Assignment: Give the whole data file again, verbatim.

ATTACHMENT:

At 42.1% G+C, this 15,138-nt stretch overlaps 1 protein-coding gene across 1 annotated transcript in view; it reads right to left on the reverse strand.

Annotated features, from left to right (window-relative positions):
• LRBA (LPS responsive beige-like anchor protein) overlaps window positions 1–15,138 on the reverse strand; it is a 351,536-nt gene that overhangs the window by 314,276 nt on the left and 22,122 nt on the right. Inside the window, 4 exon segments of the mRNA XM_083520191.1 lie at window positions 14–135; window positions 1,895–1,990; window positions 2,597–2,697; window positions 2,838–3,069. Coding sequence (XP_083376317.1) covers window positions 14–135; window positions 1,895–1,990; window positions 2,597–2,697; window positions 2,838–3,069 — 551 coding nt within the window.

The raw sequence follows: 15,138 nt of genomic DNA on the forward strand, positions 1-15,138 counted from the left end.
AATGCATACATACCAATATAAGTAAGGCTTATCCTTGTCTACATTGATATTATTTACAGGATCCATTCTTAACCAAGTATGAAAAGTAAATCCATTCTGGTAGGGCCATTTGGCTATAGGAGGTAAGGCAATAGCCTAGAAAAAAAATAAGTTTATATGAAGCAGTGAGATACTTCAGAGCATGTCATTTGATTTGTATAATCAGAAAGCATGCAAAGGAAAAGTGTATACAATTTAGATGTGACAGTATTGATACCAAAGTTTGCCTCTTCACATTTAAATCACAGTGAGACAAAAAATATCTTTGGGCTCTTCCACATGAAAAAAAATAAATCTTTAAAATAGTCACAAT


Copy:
At 42.1% G+C, this 15,138-nt stretch overlaps 1 protein-coding gene across 1 annotated transcript in view; it reads right to left on the reverse strand.

Annotated features, from left to right (window-relative positions):
• LRBA (LPS responsive beige-like anchor protein) overlaps window positions 1–15,138 on the reverse strand; it is a 351,536-nt gene that overhangs the window by 314,276 nt on the left and 22,122 nt on the right. Inside the window, 4 exon segments of the mRNA XM_083520191.1 lie at window positions 14–135; window positions 1,895–1,990; window positions 2,597–2,697; window positions 2,838–3,069. Coding sequence (XP_083376317.1) covers window positions 14–135; window positions 1,895–1,990; window positions 2,597–2,697; window positions 2,838–3,069 — 551 coding nt within the window.

The raw sequence follows: 15,138 nt of genomic DNA on the forward strand, positions 1-15,138 counted from the left end.
AATGCATACATACCAATATAAGTAAGGCTTATCCTTGTCTACATTGATATTATTTACAGGATCCATTCTTAACCAAGTATGAAAAGTAAATCCATTCTGGTAGGGCCATTTGGCTATAGGAGGTAAGGCAATAGCCTAGAAAAAAAATAAGTTTATATGAAGCAGTGAGATACTTCAGAGCATGTCATTTGATTTGTATAATCAGAAAGCATGCAAAGGAAAAGTGTATACAATTTAGATGTGACAGTATTGATACCAAAGTTTGCCTCTTCACATTTAAATCACAGTGAGACAAAAAATATCTTTGGGCTCTTCCACATGAAAAAAAATAAATCTTTAAAATAGTCACAAT